The dream-like title track of Mando Saenz’s new album, All My Shame, opens with jangly psychedelic guitar strums that halt momentarily to create a distance and an ambivalence that spiral into a hallucinogenic breathlessness as the song climbs toward its crescendo. The opening notes recall The Rolling Stones’ “Wild Horses,” but the song floats into the spaciness of Joe Walsh, with instrumental snatches of “Walk Away” and the studied lyrical indifference of “Life’s Been Good to Me.”
The sonic landscape of the title track contains within it the many musical perspectives through which Saenz drives us on All My Shame. On the album’s opening, he drops us off in “The Deep End,” a Steve Earle-meets-Dwight Yoakam rockabilly folk song that takes a gospel-inflected turn in the final measure with Maureen Murphy’s call-and-response vocals. Shimmering guitars float under the meandering and slowly unspooling gypsy folk lessons of “Cautionary Tale”; the hauntingly bright arrangement belies the gravity, or at least the somber reflection, of the lyrics.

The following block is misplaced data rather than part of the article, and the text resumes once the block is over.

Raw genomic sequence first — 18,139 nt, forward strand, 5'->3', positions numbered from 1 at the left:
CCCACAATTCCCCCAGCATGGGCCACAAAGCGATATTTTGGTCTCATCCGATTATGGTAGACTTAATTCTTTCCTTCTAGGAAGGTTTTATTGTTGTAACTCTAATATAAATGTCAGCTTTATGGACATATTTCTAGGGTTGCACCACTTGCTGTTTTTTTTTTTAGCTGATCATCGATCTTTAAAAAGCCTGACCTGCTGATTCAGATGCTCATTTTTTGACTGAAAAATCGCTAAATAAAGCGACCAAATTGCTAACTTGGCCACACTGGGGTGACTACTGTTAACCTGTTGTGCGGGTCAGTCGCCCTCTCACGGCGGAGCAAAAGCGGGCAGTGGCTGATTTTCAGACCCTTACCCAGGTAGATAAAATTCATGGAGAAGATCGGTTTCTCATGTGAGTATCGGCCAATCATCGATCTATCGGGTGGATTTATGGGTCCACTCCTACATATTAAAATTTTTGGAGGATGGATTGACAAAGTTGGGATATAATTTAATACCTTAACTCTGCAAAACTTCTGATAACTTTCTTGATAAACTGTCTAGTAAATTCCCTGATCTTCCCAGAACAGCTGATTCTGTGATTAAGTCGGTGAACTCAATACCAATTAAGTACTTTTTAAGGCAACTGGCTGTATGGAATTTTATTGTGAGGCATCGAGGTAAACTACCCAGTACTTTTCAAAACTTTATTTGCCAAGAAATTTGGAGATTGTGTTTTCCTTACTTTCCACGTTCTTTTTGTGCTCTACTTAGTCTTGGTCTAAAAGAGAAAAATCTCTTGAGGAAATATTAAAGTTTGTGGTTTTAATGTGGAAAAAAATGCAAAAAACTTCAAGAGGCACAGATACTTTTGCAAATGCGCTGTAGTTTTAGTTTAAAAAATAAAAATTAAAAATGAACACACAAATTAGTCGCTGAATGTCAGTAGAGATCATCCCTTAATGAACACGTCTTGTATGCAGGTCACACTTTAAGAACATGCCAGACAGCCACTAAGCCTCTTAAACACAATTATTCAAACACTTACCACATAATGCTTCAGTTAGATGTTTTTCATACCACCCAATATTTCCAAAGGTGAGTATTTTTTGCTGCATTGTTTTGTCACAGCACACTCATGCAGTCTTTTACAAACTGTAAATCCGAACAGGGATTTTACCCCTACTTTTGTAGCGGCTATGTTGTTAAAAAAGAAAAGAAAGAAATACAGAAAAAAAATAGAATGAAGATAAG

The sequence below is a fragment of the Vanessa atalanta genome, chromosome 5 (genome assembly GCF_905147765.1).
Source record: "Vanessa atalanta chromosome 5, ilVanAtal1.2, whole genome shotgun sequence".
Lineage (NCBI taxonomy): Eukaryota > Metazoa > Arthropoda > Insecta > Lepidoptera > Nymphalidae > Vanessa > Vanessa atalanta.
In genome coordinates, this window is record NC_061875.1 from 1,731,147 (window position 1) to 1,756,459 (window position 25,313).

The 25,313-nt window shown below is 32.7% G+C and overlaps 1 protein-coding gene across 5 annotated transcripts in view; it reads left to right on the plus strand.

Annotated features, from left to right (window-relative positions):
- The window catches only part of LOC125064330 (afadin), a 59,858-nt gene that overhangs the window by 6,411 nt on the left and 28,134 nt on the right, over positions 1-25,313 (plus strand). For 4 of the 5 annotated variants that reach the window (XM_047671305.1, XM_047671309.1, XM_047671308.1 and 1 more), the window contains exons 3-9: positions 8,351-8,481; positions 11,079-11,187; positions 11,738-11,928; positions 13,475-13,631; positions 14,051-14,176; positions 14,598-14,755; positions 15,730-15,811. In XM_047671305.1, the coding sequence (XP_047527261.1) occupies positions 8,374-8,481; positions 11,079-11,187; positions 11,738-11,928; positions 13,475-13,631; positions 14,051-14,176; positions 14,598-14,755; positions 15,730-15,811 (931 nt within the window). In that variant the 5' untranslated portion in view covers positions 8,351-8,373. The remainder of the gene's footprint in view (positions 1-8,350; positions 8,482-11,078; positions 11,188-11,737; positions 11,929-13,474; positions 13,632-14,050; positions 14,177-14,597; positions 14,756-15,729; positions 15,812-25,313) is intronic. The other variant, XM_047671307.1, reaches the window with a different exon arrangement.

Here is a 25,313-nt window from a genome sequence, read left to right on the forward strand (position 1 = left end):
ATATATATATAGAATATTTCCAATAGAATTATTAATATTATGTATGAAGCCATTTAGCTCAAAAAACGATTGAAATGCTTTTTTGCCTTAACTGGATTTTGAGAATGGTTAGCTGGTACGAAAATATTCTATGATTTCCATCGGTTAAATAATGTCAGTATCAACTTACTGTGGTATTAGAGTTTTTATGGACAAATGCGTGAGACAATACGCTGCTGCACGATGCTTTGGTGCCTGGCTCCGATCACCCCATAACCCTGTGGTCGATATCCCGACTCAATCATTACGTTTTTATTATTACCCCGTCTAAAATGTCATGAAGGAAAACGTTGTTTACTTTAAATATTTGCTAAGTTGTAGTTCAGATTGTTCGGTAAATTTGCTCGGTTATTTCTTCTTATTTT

Bright guitars snake under “Shadow Boxing,” a poppy tune that’s by turns jaunty and sedate and that combines echoes of Celtic folk and British invasion rock, while “The More I Need” is a straight-ahead minor-chord rocker riding along the waves of regret.
The album closes with Saenz’s spare and mellow take on Ronnie James’ “Rainbow in the Dark” featuring Saenz on acoustic and vocals floating over a bed of strings. Saenz’s almost elegiac version sends chills and evokes the desperate loneliness of the singer: “There’s no sign of the morning coming / You’ve been left on your own / Like a rainbow in the dark / Like a rainbow in the dark.”
All My Shame demonstrates Saenz’s ingenious ability to capture the many facets of the human condition in lyrics and music that carry us to the depths of loneliness and to the heights of love and freedom.